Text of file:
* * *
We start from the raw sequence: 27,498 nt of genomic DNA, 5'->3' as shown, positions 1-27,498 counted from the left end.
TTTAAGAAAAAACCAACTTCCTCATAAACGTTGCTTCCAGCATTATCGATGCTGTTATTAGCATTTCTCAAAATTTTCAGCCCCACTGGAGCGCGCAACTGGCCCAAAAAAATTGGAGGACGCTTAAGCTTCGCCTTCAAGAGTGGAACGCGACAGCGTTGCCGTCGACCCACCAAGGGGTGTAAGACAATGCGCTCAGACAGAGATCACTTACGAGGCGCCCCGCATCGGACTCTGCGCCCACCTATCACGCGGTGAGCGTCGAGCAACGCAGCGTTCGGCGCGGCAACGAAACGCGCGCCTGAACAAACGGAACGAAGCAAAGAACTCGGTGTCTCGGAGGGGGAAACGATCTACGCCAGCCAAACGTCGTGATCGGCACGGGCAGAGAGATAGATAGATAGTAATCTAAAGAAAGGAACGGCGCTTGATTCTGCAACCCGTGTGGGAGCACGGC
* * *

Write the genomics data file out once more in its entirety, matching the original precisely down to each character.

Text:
We start from the raw sequence: 27,498 nt of genomic DNA, 5'->3' as shown, positions 1-27,498 counted from the left end.
TTTAAGAAAAAACCAACTTCCTCATAAACGTTGCTTCCAGCATTATCGATGCTGTTATTAGCATTTCTCAAAATTTTCAGCCCCACTGGAGCGCGCAACTGGCCCAAAAAAATTGGAGGACGCTTAAGCTTCGCCTTCAAGAGTGGAACGCGACAGCGTTGCCGTCGACCCACCAAGGGGTGTAAGACAATGCGCTCAGACAGAGATCACTTACGAGGCGCCCCGCATCGGACTCTGCGCCCACCTATCACGCGGTGAGCGTCGAGCAACGCAGCGTTCGGCGCGGCAACGAAACGCGCGCCTGAACAAACGGAACGAAGCAAAGAACTCGGTGTCTCGGAGGGGGAAACGATCTACGCCAGCCAAACGTCGTGATCGGCACGGGCAGAGAGATAGATAGATAGTAATCTAAAGAAAGGAACGGCGCTTGATTCTGCAACCCGTGTGGGAGCACGGC